The U.S. Army Corps of Engineers proposed building up 14-foot-high sand dunes as part of a $32 billion plan to protect the Houston and Galveston areas in Texas from hurricane storm surge.
The Corps of Engineers said in a statement that the plan calls for establishing about 44 miles of dunes and floodgates from High Island to San Luis Pass, as well as ecosystem restoration farther south. The proposal is among a series of revisions the Corps made to the coastal barrier alignment that was released last year.
The original plan was to build levees that would run parallel to FM 3005 on Galveston Island and Texas 87 on Bolivar Peninsula but behind the dune line. This reportedly would have left thousands of homes adjacent to the beach exposed to flooding and could have required eminent domain buyouts.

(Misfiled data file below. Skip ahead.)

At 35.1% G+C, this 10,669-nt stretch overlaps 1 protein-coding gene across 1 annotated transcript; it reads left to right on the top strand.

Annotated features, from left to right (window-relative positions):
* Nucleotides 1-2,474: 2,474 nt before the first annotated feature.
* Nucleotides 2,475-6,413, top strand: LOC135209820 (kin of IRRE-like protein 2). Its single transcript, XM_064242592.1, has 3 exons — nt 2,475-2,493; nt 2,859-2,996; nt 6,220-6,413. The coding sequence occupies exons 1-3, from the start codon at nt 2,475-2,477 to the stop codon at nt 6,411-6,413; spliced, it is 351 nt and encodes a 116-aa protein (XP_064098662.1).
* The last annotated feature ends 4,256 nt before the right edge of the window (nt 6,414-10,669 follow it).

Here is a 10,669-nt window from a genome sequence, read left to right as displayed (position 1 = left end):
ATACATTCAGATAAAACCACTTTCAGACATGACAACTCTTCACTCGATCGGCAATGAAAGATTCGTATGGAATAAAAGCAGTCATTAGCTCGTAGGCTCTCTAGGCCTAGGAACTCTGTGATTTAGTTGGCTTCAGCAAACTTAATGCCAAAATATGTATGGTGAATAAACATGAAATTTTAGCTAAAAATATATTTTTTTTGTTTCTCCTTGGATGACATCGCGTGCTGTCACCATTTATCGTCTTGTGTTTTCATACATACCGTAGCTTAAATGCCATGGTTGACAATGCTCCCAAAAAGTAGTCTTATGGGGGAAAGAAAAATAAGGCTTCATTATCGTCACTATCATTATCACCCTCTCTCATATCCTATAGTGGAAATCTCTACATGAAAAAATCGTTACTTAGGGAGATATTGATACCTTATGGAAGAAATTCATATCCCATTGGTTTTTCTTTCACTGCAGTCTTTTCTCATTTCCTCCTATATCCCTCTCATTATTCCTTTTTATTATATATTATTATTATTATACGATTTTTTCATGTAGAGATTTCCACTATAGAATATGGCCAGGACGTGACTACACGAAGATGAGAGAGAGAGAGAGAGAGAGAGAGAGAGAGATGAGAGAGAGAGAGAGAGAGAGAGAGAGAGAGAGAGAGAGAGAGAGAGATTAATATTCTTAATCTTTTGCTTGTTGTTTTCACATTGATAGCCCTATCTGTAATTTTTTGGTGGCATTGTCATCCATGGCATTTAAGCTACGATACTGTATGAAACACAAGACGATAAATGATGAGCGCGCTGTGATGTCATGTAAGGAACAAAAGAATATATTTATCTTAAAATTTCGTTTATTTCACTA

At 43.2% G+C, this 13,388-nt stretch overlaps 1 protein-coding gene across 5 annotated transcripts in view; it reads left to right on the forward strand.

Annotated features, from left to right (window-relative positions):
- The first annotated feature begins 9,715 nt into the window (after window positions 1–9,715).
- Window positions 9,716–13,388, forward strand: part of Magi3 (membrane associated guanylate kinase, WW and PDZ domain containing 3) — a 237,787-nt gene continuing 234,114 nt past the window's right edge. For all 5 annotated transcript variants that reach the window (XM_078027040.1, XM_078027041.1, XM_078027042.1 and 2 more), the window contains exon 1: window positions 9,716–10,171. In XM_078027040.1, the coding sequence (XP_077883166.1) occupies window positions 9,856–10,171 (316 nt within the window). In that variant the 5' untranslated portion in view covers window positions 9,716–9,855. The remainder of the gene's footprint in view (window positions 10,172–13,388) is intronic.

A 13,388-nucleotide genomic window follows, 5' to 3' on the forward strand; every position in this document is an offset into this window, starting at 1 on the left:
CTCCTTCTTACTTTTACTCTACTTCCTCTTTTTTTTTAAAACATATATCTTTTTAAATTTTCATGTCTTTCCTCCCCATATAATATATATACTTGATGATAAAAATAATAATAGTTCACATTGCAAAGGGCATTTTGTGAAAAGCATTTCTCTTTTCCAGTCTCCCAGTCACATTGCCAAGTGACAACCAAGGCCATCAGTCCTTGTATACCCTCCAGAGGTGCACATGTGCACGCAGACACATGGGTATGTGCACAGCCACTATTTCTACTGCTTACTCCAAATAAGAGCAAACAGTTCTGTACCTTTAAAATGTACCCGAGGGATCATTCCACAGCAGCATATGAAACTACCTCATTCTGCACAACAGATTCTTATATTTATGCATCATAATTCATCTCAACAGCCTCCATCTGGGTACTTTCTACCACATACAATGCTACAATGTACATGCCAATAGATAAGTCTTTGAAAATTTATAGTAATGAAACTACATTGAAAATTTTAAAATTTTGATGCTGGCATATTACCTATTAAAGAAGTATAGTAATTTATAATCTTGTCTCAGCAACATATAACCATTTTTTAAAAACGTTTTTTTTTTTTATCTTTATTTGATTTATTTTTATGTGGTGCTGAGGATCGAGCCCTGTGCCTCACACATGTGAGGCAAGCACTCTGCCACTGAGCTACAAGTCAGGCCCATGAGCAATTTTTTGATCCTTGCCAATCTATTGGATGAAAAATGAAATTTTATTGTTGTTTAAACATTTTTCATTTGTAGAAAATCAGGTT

The updated plan and switch to sand dunes has been “mostly embraced” by experts as the most practical and politically expedient next step for storm surge mitigation.
“We’re talking about a dune system that runs along the existing dune line,” Kelly Burks-Copes, the Corps’ project manager, said in the statement. “It’s just one solid, continuous line with beach access still afforded, with drive-overs and walk-overs, in compliance with the Open Beaches Act.”
The dunes could also help alleviate erosion. The Bureau of Economic Geology, which monitors shoreline changes along the Texas coast, estimates that parts of Galveston and Bolivar have lost 5 to 8 feet of shoreline in the last 80 years.